What Caused Man’s Saddle-Nose Deformity Years After Lymphoma Dx?August 1, 2022
What has caused this man to have a severely congested nose and a saddle-nose deformity for 4 months, preceded by years of widespread skin lesions? That’s the diagnostic dilemma described by Timothy Shaver, MD, of George Washington University School of Medicine & Health Sciences in Washington, D.C., and colleagues in JAMA Otolaryngology-Head & Neck Surgery.
It all began when a 66-year-old African-American man presented to the otolaryngology clinic for assessment of the significant nasal congestion he had been experiencing for several months. He told clinicians that 5 years earlier he had developed widespread raised reddish patches of skin, and his records showed that he was subsequently diagnosed with hypopigmented cutaneous T-cell lymphoma (CTCL, mycosis fungoides type).
At that time, the patient received a regimen of narrowband UV-B phototherapy and triamcinolone cream — treatment he continued for 4 years. When his symptoms worsened significantly about 4 months before he presented for evaluation, clinicians biopsied his cutaneous lesions to see if the CTCL was progressing.
Physical examination at that time revealed large ring-shaped plaques with peripheral hyperpigmentation of the body. The patient’s forehead, cheek bones, and scalp had confluent, raised pink patches of thick hardened skin with slightly raised edges. The nasal septum had an inverted V deformity with compromise of the keystone junction.
Thick mucus and synechiae formation blocked the nasal passages, almost completely obstructing the entire nasal passage bilaterally, the authors said. Clinicians diagnosed the patient as having lepromatous leprosy (also known as Hansen disease).
Leprosy/Hansen disease is a bacterial infection caused by either Mycobacterium leprae or M. lepromatosis. The bacterium is an acid-fast bacillus characterized by slow growth, with a predilection for growth within macrophages, endothelial cells, and Schwann cells, Shaver and co-authors noted. They added that while the bacterium is carried primarily by humans, nine-banded armadillos are a well-known reservoir of M. leprae within both North and South America.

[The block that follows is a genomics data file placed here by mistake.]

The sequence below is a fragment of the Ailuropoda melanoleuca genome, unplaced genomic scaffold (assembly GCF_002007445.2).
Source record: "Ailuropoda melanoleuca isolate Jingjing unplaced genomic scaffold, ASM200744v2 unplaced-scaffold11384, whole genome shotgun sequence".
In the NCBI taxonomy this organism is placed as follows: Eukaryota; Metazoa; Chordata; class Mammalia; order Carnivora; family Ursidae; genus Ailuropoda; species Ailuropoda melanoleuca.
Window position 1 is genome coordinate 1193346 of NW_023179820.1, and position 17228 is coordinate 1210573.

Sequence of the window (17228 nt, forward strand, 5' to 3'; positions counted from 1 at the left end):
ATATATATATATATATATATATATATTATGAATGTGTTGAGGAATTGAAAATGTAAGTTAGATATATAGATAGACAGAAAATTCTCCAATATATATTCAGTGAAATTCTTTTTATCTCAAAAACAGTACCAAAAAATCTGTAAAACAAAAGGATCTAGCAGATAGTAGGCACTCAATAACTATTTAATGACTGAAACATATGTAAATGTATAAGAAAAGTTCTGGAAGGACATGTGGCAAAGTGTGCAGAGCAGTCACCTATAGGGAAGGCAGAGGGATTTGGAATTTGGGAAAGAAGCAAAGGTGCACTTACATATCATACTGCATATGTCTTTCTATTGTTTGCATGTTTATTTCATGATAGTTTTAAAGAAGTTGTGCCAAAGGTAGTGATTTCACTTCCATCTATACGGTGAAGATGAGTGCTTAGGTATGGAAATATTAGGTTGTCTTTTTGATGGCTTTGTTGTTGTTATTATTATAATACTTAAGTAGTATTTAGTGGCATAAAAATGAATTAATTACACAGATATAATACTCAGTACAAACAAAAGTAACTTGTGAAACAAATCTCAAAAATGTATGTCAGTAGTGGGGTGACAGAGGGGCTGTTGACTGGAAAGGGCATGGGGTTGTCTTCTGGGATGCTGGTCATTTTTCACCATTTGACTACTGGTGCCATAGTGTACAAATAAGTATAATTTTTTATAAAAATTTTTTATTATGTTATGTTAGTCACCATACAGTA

In 2000, the World Health Organization (WHO) considered the disease to be eliminated, using the criterion of a decrease in prevalence to less than one infection per 10,000 individuals. “However, there continues to be approximately 200,000 cases per year worldwide, with approximately 80% of these cases occurring in India, Brazil, and Indonesia,” the case authors said.
They explained that contrary to common thinking about the disease, the vast majority of the population (95%) is actually not susceptible to infection with M. leprae, according to the National Hansen’s Disease Program of the U.S. Health Resources and Services Association. The program also states that 159 new cases were reported in the U.S. in 2020 (the most recent year for which data are available).
Similarly, CDC notes that “150 to 250 cases are reported [in the U.S.] each year, with most new cases in 2018 reported from Arkansas, California, Florida, Hawaii, Louisiana, New York, and Texas.”
Not surprisingly, risk factors for catching Hansen disease include close contact with someone who has the infection, exposure to armadillos, and immunosuppression or immunodeficiencies, the case authors noted, adding that the lepromatous form of Hansen disease appears to be more likely to develop in the presence of the HLA-DQ1 gene.